The term the Internet of Trusted Things or IoTT was originally mainly used in a context of IoT security. It will not come as a surprise that the IoT (Internet of Things) has to deal with security challenges as you undoubtedly know.
IoT security woes play on all levels of the IoT stack. It starts with the ‘things’ where security risks get most attention, whether it’s in a consumer IoT, business IoT or industrial IoT context. But of course it doesn’t stop there.
Security by design should be paramount in deploying IoT projects and building IoT applications. Given the many layers, standards, interoperability issues, devices, communication technologies, IoT platforms and post-platform aspects which are involved it’s clear that in this security sense, the Internet of Trusted Things isn’t what it should be yet. Moreover, there is the human factor, as per usual in anything related with security and with trust.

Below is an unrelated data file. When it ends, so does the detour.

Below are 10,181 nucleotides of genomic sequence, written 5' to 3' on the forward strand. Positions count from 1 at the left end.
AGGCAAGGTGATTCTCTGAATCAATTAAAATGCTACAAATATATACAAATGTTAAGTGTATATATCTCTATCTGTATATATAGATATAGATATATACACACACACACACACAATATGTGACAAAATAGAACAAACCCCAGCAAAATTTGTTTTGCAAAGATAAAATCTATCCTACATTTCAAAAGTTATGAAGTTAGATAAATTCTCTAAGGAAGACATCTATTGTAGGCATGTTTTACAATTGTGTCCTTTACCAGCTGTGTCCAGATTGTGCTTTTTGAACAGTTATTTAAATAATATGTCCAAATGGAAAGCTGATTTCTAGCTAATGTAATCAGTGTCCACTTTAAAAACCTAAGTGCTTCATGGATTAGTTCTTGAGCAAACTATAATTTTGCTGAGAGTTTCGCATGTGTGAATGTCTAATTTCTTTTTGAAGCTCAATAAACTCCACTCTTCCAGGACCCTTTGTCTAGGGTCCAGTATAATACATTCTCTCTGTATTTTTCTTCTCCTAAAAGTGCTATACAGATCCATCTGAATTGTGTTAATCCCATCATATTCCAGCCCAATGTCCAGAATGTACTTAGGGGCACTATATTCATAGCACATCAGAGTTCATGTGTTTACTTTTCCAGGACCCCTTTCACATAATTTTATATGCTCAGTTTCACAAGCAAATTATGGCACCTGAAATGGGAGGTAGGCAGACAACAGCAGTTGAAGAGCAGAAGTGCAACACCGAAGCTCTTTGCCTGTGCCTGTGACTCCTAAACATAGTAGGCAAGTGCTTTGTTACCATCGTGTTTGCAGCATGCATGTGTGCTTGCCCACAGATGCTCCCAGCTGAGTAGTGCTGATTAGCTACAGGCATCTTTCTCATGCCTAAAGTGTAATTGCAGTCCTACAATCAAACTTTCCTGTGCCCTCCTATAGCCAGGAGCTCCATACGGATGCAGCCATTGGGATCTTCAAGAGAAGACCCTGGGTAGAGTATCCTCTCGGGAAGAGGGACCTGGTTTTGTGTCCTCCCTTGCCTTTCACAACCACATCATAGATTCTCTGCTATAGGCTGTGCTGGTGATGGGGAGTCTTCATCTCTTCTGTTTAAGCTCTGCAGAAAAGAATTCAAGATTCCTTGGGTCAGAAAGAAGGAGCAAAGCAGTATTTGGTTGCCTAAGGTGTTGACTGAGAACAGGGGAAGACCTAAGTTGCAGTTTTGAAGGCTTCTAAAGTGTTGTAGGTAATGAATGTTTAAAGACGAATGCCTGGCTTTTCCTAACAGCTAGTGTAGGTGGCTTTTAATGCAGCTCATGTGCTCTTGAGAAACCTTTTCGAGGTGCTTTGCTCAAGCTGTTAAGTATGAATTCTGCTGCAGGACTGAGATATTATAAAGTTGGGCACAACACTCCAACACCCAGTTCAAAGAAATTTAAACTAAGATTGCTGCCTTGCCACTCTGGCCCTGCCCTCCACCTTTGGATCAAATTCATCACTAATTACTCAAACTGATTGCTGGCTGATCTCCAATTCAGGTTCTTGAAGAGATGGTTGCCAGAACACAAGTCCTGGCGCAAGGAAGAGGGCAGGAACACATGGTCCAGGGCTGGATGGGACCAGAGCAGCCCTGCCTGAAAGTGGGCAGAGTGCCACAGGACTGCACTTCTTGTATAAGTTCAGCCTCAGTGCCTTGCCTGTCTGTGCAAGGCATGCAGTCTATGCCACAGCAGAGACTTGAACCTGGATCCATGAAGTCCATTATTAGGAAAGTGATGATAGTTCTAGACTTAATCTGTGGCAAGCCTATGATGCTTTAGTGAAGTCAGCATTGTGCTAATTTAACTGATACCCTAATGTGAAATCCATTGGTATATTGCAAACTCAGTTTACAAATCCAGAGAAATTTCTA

There are those seeking to break and enter what you would prefer they wouldn’t break and enter. And that includes attacks on critical infrastructure, which is increasingly connected and IoT-enabled, too. Furthermore, there are people that make mistakes. Whether it’s in building IoT applications or setting up IoT projects on one hand and/or using them on the other.
Table of Contents
- The Internet of Trusted Things: people, security and data reliability
- IoTT and the human ecosystem
- IoT security and encryption
- The Internet of Trusted Things and blockchain
- IoTT, interoperability and blockchain
- Artificial intelligence and ‘trusted IoT’
- The Internet of Trusted Things: when physical and digital worlds are bridged and collide
- Between reality and marketing spin: what the Internet of Trusted Things promises and where myths come in
- What can we trust?
The Internet of Trusted Things: people, security and data reliability
Additionally, the IoT, nor its devices, technologies, platforms, standards, gateways, users, projects and applications stand on their own.
Essentially, most of what we do with IoT is related with data. Data are stored, shared, exchanged, analyzed, monetized and occasionally leaked or stolen. Data security and IoT data security are part of the broader context of the Internet of Trusted things in the security perspective. And as standardization and interoperability are still issues and essentially serve to connect all the data and other dots, security challenges are present here too, also on the standards level as such.